In late summer of 2021, as the COVID-19 pandemic continued and the delta variant dominated the news, the leadership team at the Institute for Society, Culture and Environment (ISCE) began brainstorming about how to help social science faculty whose research had been affected by the pandemic get back on track.

“Many researchers had to halt their research altogether or develop revised strategies and plans to continue their work because of the need for social distancing, closed facilities or the inability to interact with study participants,” said Karen Roberto, the executive director of ISCE and a University Distinguished Professor in the Department of Human Development and Family Science. “Added to these challenges were the competing demands of pivoting from in-person to online or hybrid teaching, and for many, family issues related to a lack of daycare and their children’s remote schooling.”

Given these challenges, ISCE created the COVID-19 Reset Program, an initiative that offers both funding and mentoring for social science faculty whose research has been interrupted during the pandemic. The funding supports data collection activities and writing time needed for the faculty members to become competitive as they pursue external grants. The mentoring includes monthly meetings for the cohort of participants with the ISCE leadership team, comprised of Roberto, Yancey Crawford, and Isabel Bradburn. These meetings enable the participants to connect with ISCE and one another as well as contribute their expertise as they provide feedback to each other, all while completing an external proposal to support their research. 

“Although scholars of all types and ranks have had their careers disrupted by the pandemic, there is a substantial body of evidence suggesting that women have been especially hard hit. The COVID-19 Reset program gave priority to women faculty who applied,” explained Roberto.

“I am incredibly thankful to ISCE for this opportunity for mentorship and support for myself and other female faculty,” said Rosanna Breaux, assistant professor of psychology in the College of Science. “Being able to connect with other researchers from across campus and get feedback from different perspectives is something I truly value as an academic and I believe makes research significantly better, ultimately increasing chances of funding.”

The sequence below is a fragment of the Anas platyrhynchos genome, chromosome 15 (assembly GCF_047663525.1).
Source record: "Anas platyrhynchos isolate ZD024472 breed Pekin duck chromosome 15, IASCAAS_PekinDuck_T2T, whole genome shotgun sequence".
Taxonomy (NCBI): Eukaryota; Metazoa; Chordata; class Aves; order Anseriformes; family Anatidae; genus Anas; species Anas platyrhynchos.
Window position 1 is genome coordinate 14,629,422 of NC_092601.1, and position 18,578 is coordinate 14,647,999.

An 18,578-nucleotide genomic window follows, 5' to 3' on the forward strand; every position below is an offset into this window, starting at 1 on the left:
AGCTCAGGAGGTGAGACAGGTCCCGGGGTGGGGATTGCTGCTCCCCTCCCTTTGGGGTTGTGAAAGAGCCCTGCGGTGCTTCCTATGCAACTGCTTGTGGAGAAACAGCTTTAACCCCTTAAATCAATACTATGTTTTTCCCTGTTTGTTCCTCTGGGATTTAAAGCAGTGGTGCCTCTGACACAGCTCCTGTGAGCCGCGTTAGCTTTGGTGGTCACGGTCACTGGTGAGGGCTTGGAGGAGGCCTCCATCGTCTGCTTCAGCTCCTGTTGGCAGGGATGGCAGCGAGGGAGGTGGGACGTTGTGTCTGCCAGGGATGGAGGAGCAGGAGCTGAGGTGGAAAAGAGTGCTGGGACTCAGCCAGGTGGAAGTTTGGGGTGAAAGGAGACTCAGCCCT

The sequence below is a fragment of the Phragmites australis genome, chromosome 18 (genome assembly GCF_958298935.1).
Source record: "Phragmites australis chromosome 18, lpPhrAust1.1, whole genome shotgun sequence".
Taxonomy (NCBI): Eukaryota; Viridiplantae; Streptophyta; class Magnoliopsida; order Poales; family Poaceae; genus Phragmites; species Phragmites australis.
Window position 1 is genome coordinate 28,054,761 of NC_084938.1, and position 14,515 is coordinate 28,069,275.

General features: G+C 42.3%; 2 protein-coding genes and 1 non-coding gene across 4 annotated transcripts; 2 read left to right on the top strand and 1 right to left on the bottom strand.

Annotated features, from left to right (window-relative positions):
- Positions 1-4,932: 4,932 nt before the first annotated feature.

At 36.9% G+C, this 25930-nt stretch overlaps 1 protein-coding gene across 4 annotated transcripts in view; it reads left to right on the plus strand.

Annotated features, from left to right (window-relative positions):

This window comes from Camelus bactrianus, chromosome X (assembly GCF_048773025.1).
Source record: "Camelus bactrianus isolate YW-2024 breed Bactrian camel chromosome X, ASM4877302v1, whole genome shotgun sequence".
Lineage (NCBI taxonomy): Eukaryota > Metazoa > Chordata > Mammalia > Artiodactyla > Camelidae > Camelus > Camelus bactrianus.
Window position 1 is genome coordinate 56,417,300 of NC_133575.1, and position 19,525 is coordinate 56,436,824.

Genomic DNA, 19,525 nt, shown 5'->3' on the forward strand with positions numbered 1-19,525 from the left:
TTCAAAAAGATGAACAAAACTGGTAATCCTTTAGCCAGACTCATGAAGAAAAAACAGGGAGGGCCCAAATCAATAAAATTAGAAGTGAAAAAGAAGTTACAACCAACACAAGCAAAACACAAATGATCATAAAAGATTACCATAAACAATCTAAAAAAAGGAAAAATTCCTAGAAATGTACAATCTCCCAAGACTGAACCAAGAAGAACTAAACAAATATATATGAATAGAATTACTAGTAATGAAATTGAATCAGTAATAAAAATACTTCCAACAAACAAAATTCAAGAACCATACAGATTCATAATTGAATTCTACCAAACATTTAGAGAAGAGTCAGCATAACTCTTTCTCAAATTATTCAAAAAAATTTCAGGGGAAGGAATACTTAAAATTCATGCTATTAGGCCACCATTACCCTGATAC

After a competitive review process, five faculty were selected to participate in the program, and each received up to $7,500 in funding. The selected faculty and their associated research projects include:

“The ISCE Covid Reset program is providing me the opportunity to launch a new direction of my research at an ideal time - after securing tenure and after struggling to carve out time for research during the height of the pandemic,” said Jewitt. “I know that the work I put in throughout the program will increase my chances of securing external funding to collect data for my next book project. The funding and the mentoring associated with the program will certainly make my application stronger than it otherwise would have been.”

The program participants attended their first meeting in September, beginning a series of interactive sessions focused on identifying appropriate funding opportunities, reviewing common elements of grant proposals and budgets, and developing a well-honed concept paper to share with colleagues, collaborators and program officers at funding agencies.

“Being able to meet monthly and be given insight into how to write and tailor proposals to increase chances of funding has been immensely helpful as an early career faculty member," said Breaux. “I particularly enjoyed when we reviewed each other's concept papers/specific aims and participated in a role play of us speaking with a program officer about our proposal. Having regular assignments to help us think through and work on pieces of our proposals has made the writing process easier and more enjoyable, and helps with accountability and time management.”

Upcoming meetings during the spring semester will focus on developing the specific components of their individual proposals, with the ultimate goal being for each participant to have drafted each major section by the end of the program.

“The mentoring sessions associated with the ISCE Covid Reset Program have provided fantastic opportunities to workshop portions of my grant application and make steady progress,” said Jewitt. “It allows me to ask questions to those more experienced with grant applications as well as colleagues who are in similar positions to me. ISCE staff are giving me invaluable guidance and confidence throughout the process. It also provides an ideal opportunity to meet other faculty members and learn about the fascinating work they are doing.”

Written by Yancey Crawford